In my recent trip to Argentina, I had the opportunity to see ‘Antonio Berni: Juanito y Ramona’ at the MALBA (Museum of Latin American Art of Buenos Aires) which has been co-curated by Maricarmen Ramirez (Museum of Fine Arts, Houston) and Marcelo Pacheco (until recently MALBA’s chief curator). Both ‘Juanito Laguna’ and ‘Ramona Montiel’ are a series of paintings depicting two different cartoonish characters created by one of Argentinas’s most important painters. I am referring to Antonio Berni (Rosario, 1905 – Buenos Aires, 1981) who painted them during his stay in France where he got in close contact with the Surrealists and those artists that were close to the Communist Party.
Spread along three of the museum’s floors, it aims (according to the curators’ opening statement) at showing Berni’s ‘international’ influences as if they were the product of his artistic maturity which (we are invited to assume) only comes when artists get in touch with the European avant-garde.
Although there is some truth in this, the show does nothing of the sort to the point that any attempt to link the images to the big international movements (Surrealism, Dada, Expressionism, among others) diverts the viewer’s attention from that that is truly relevant in this show which is the way in which this Argentine artist manipulated Pop Art understood as an Marxist allegory of the economic (and hence, political) domination of the North (USA) over the South (Latin America).
Juanito Laguna and Ramona Montiel are not new as art historical types for they should be inscribed in the tradition of urban rascals that could be traced back to Fuenteovejuna where youth represents both purity and potential corruption. This is also the case of ‘Ramona Montiel’ who reminds us of those innocent women fallen into sleaze that we often see in William Hogarth’s etchings and in Victor Hugo and Charles Dickens’ novels. The problem with this show is that by focussing on them as characters, it ends up presenting a confusing scenario that the viewer might end up summarising as ‘Poor People’s Pop Art’. Besides, by placing one painting beside the other as in frames in a cartoon, the curators seem to invite the viewer to see the unfolding a story which does not really unfold. In fact, Antonio Berni manipulates their stories so us to make them both unrecognisable and uneventful. Thus, their actions are not presented as meaningful actions but as attributes of two ‘fallen heroes’ that happen to be the main characters of a tragedy of sorts which title could be something like ‘the tragedy of Third World’s modernisation’.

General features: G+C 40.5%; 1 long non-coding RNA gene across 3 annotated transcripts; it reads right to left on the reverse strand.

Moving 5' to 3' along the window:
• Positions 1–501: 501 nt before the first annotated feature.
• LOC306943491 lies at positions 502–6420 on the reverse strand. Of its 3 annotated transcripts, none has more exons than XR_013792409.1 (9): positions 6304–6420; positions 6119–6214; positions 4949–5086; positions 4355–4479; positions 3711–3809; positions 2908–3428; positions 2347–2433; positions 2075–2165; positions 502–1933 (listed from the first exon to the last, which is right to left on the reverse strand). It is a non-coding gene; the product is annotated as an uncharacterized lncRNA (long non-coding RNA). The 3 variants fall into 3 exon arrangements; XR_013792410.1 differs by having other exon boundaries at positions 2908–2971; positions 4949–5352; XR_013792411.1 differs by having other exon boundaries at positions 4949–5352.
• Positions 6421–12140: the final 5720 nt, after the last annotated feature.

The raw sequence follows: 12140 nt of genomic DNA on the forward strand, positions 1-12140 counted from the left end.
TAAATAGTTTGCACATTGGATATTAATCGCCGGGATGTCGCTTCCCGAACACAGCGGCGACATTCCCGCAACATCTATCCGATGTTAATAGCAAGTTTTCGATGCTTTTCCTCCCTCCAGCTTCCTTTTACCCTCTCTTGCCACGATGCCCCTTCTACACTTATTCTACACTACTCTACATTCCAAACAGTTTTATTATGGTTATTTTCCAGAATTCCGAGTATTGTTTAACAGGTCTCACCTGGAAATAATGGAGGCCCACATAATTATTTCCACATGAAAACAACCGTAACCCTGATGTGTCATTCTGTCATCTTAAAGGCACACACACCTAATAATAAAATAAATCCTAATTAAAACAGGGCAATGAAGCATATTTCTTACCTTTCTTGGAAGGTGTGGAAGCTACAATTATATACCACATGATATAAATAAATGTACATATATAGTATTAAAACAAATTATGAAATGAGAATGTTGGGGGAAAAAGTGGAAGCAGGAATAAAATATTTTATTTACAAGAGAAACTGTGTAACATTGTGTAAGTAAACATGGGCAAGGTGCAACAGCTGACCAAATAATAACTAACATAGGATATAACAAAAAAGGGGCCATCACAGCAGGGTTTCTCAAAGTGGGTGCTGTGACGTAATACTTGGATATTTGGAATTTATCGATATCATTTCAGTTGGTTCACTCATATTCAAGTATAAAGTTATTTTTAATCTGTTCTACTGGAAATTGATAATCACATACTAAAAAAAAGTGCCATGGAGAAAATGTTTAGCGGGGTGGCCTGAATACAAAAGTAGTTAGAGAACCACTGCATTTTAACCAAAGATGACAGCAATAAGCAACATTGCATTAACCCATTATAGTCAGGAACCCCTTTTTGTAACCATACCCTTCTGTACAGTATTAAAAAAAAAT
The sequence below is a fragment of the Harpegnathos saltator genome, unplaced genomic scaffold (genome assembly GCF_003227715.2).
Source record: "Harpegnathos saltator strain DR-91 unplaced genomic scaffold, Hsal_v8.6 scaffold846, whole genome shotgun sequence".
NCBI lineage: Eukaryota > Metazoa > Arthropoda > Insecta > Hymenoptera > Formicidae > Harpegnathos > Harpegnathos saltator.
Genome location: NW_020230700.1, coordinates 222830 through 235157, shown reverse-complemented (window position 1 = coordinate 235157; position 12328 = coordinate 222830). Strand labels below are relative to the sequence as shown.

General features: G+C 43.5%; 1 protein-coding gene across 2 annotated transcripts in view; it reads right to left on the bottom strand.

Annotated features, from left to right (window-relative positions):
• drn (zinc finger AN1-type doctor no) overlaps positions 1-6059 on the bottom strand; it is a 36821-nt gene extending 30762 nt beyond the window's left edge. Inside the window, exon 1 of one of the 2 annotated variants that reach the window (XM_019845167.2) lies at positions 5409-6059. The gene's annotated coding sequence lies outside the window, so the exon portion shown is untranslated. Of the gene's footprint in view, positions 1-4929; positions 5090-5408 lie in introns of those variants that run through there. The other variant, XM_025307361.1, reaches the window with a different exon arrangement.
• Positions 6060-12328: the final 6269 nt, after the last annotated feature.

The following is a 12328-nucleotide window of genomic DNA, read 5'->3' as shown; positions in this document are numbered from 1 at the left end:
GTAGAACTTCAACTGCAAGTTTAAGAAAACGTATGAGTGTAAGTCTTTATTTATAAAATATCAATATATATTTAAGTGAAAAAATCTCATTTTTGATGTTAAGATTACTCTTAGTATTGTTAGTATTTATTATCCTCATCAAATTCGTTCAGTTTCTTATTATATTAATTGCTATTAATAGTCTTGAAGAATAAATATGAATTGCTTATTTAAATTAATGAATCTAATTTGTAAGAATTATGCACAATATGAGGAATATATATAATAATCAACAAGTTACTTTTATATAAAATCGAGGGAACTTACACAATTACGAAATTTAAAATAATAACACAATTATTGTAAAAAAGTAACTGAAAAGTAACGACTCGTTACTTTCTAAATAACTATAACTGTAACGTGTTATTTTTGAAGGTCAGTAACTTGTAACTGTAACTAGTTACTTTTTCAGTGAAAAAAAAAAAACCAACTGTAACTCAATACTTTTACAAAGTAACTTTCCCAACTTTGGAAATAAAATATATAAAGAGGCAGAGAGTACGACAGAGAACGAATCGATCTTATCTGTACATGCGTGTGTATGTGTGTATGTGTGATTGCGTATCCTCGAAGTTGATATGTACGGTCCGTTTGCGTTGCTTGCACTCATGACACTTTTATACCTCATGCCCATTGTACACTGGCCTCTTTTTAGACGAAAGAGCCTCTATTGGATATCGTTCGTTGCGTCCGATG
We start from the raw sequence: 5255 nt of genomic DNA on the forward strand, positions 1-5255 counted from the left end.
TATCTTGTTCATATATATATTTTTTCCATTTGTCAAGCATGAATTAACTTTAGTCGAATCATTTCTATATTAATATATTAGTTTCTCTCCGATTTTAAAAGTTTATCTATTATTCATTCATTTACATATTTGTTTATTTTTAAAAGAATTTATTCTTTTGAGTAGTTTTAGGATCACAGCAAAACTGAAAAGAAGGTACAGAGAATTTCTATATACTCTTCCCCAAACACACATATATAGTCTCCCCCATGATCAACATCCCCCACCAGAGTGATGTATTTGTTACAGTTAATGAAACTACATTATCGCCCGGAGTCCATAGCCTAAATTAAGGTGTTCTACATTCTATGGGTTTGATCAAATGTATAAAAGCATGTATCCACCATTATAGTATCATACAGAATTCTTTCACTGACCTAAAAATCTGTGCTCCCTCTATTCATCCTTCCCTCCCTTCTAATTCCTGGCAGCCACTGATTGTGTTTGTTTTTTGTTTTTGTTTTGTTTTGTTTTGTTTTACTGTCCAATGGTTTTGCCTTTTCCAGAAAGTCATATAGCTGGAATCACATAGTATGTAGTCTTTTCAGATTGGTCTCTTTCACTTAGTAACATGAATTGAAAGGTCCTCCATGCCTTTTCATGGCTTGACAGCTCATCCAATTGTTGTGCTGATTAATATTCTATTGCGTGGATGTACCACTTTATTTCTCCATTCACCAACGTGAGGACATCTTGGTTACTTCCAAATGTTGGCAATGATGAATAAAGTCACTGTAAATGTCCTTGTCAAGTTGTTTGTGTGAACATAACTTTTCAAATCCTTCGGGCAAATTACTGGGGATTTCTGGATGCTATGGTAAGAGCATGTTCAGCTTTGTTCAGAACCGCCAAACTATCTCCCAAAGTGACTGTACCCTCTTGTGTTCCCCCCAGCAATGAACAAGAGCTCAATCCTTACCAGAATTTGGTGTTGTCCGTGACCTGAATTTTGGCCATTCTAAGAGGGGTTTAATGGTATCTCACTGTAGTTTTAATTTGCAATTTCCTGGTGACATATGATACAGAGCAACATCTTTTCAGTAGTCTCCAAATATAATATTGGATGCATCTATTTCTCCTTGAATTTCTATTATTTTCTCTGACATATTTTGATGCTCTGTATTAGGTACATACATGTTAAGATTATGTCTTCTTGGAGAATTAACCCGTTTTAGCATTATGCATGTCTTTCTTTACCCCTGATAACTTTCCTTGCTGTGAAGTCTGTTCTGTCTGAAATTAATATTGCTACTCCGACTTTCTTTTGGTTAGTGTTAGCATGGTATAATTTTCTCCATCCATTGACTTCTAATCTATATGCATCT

Ironically, Antonio Berni uses a visually comedic language (cartoon, Disney, Pop, Arte Povera) for tragic purposes. Juanito Laguna is neither a heroic underdog (like Chaplin’s The Boy) nor a anti-hero like Oliver Twist. In fact, one cannot identify him through his facial features. Instead, the viewer has to rely on the situation depicted as stated in the work’s titles. It is at this level that Juanito Laguna is a loser in a world that he cannot control in the least. To begin with his is both anonymous and unrecognisable. Even though the show opens with an frontal depiction of Juanito, his facial features are unrecognisable. Ramona Montiel could, by contrast, be seen as a winner in a corrupt system.
She is a professional hooker who after passing several exams managed to master deceit. Is she an allegory for politics? It is actually the way she is deconstructed both literally and metaphorically which makes her a special character. She passes from being a good girl to an Olympia of sorts (as in Offenbach’s Hoffmann Tales). As an automaton, this woman becomes an assemblage of other people’s desires which put together bring about monstrosity as a new kind of beauty. There is something dignifying in the incarnated life experience that this disproportionated woman conveys. Her nightmares are an opportunity for Berni to take this thesis to its logical consequence making Pop art and Arte Povera collapse into a Boschian hellish scene which, by being placed immediately after Juanito Laguna’s paintings end up looking more toy-ish than they should.
The show’s three floors exhibits from top to bottom: Juanito Laguna’s scenes (as if we were talking about Christ), Ramona Montiel’s life stories (as if we were talking of the Virgin) and on the ground floor, Berni’s latest paintings of the series show what happened when Juanito Laguna grew up.
To my surprise, in his adulthood Juanito became sketchier, less colourful and blonde. The cans of Coke gave way to cans of fuel. The inflamable and the blonde as the end of Latin American culture under the rule of the American ethos. It is a real pity that curators Ramirez and Pacheco did not made it clearer that there is really no Disney in Berni. J A T